• Columns are never interrupted by a window or door. NEVER.
  • Windows and doors have structure around them. In a heavy timber building, it’s likely to be visible.
  • Door and window headers are typically at a uniform height. In recent modern times this height tends to be 6’8″-7′-0″. That said, it’s no set rule, especially before the advent of building codes.

I realize this is the equivalent of being dismayed that the muffler is mounted the wrong way on some obscure armored car, but there it is.

Moving On

The texture is all out of scale. Ask me if I care.

In spite of all my grousing about structural accuracy, I’m willing to let things like out of scale stucco texture slide. This makes me a hypocrite, but I can live with that.

The blue-green sculpting tool you saw earlier is too large for this sort of work. I need to find something else. You can see that I’ve added material to the base to create some sort of ground. I used the tile adhesive again. One benefit of building up the base is that it lets you hide little problems along the bottom of the model.


Base coat the various elements, then prepare to drybrush

The tile adhesive will take some time to dry. I let mine cure for 24 hours, and it was dry to the touch by then. The model still reeked of adhesive chemicals for another few days, but the finish has done just fine.

I’ve painted the wooden members black as a sort of primer. The stucco portions of the house have been painted in yellow ochre. I’ll be sticking close to my palette for the terrain boards, as stucco on vernacular architecture is typically made from local materials. The base of the model is done using the exact process that I’ve used on my terrain boards, so that it will fit in reasonably well.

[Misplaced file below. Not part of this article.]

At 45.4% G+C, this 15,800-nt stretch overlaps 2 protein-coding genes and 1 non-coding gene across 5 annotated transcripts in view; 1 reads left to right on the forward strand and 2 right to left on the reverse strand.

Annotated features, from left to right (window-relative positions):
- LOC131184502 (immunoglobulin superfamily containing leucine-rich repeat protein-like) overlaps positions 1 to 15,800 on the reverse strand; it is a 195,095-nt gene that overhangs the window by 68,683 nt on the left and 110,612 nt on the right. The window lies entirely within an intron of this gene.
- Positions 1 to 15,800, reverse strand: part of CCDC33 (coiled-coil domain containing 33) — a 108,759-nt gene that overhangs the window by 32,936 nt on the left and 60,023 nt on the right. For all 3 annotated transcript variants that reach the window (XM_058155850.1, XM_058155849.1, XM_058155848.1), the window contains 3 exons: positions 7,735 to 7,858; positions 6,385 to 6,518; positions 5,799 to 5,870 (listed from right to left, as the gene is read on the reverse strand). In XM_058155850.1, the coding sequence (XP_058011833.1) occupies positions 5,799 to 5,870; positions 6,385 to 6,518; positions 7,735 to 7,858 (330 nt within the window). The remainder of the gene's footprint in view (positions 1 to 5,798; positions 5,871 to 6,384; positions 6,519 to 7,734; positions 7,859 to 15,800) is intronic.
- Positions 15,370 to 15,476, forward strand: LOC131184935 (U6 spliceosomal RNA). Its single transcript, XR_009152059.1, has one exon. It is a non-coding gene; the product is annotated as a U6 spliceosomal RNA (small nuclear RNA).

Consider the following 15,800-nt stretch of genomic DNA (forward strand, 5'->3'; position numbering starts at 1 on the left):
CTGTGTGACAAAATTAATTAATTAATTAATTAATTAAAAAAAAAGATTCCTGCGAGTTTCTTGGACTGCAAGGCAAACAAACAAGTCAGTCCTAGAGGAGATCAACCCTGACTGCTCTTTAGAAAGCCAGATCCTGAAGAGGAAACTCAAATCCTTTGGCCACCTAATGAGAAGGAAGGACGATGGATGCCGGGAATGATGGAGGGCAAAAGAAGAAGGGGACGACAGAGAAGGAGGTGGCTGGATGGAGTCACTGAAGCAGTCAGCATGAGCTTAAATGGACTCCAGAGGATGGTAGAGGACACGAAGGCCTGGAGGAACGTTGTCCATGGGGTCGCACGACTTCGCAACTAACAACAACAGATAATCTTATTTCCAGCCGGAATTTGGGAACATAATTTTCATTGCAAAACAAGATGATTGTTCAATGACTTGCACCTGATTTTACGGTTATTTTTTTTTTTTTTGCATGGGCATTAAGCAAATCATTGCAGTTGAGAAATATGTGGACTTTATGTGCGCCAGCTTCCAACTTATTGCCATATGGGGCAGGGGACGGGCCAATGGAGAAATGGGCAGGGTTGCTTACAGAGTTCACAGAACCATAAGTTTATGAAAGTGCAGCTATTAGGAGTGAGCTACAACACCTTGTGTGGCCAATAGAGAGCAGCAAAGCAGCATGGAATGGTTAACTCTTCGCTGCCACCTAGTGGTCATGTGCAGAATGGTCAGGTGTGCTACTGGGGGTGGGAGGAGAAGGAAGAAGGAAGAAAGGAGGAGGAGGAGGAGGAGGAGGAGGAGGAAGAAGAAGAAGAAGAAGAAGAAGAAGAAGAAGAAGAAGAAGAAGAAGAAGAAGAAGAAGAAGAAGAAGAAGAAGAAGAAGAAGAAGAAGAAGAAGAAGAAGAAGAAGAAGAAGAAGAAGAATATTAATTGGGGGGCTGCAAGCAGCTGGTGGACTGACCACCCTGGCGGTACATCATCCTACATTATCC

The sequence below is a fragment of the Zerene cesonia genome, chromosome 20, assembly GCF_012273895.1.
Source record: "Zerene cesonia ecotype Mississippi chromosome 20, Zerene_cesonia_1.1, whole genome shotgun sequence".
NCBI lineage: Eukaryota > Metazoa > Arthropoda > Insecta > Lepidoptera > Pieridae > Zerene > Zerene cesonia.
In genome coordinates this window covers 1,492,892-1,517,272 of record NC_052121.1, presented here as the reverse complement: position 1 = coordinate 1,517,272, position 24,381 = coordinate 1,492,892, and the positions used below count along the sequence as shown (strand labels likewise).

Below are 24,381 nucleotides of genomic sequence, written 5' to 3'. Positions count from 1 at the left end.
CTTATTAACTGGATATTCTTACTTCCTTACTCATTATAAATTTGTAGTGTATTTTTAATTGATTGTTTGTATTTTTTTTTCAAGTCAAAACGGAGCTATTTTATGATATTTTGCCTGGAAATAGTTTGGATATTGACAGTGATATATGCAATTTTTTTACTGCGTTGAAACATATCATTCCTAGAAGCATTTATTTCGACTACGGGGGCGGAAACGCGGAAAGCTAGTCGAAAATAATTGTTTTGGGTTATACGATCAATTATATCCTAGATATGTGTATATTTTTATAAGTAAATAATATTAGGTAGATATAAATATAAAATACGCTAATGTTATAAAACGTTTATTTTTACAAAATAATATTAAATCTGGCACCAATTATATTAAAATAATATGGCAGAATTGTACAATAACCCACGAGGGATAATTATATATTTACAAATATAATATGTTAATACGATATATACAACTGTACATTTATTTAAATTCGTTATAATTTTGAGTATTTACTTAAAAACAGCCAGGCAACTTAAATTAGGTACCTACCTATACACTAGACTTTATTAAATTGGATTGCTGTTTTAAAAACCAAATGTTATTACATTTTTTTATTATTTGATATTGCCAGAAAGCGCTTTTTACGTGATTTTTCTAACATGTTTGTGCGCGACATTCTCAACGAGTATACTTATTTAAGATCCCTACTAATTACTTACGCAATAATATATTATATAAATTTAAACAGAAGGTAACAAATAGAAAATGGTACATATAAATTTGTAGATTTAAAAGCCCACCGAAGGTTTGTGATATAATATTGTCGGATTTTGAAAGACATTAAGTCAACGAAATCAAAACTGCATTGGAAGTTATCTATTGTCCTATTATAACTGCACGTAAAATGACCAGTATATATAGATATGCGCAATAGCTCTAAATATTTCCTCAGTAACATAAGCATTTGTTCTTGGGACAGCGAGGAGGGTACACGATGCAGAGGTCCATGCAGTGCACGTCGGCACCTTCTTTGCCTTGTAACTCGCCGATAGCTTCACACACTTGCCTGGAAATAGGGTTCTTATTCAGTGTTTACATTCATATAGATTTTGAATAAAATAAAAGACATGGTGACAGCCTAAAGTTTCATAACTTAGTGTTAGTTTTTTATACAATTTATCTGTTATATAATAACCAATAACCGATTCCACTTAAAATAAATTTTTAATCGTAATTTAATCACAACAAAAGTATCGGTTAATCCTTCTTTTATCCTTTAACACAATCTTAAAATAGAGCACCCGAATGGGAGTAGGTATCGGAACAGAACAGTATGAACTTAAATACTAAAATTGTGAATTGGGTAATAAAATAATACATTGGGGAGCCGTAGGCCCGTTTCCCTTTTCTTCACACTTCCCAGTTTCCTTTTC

End Result

The finished product...

And there it is. The stucco has been heavily drybrushed with Vallejo Iraqi Sand. The roof is black with a drybrush of burnt sienna from the craft store. The roof looks pretty good on the table, but it’s depressing me to look at it in this close-up photograph. I’ve added in some Woodland Scenics bushes on the house’s base, along with a few sisal string weeds.

This building is a bit frustrating to me. I made some stupid mistakes along the way, and I’m not completely buying the paint job. That said, it looks believable on the table, and having it completed gets me closer to that crucial first game.

0.02 This Old House

My next few posts are going to cover some recent history. Back-story, if you will, getting my millions of readers up to date with current events on my odyssey into mini wargaming.

After I started getting into Wings of War, it didn’t take long for the internet to lead me astray and into the realm of historical miniature wargaming. I started frequenting nefarious locations like TMP, looking for information about rules, time frames, and scales.

I began to research rules, scales, periods of history, and manufacturers of miniatures (the search for which I’ll cover in other posts). I quickly settled on 20mm (1/72) as my scale, because my research showed that plastics were going to be the most affordable way to go, and there are an abundance of options at that scale. Though I continued obsessing over my choices in that realm, I really wanted to get started with something tangible.

The Kamloopian has a great website full of tips, tricks, and tutorials on creating wargaming terrain. I encountered some of his tutorials whilst stumbling about on YouTube, and his very detailed (and long, oh so long) series of videos on creating a little country house inspired me.

All of that is a very long-winded way of saying, “Here’s the first project I undertook: a country house.”

Everything you need to get started on a little house, and then some.

Here’s my farm house in its current state. Yes, it’s unfinished. Yes, it’s sad, seeing as how this is the first project I started. That said, I tend to work a number of projects in parallel, instead of in sequence. Theoretically, they all tie together at the end, and I have everything I need to play a game.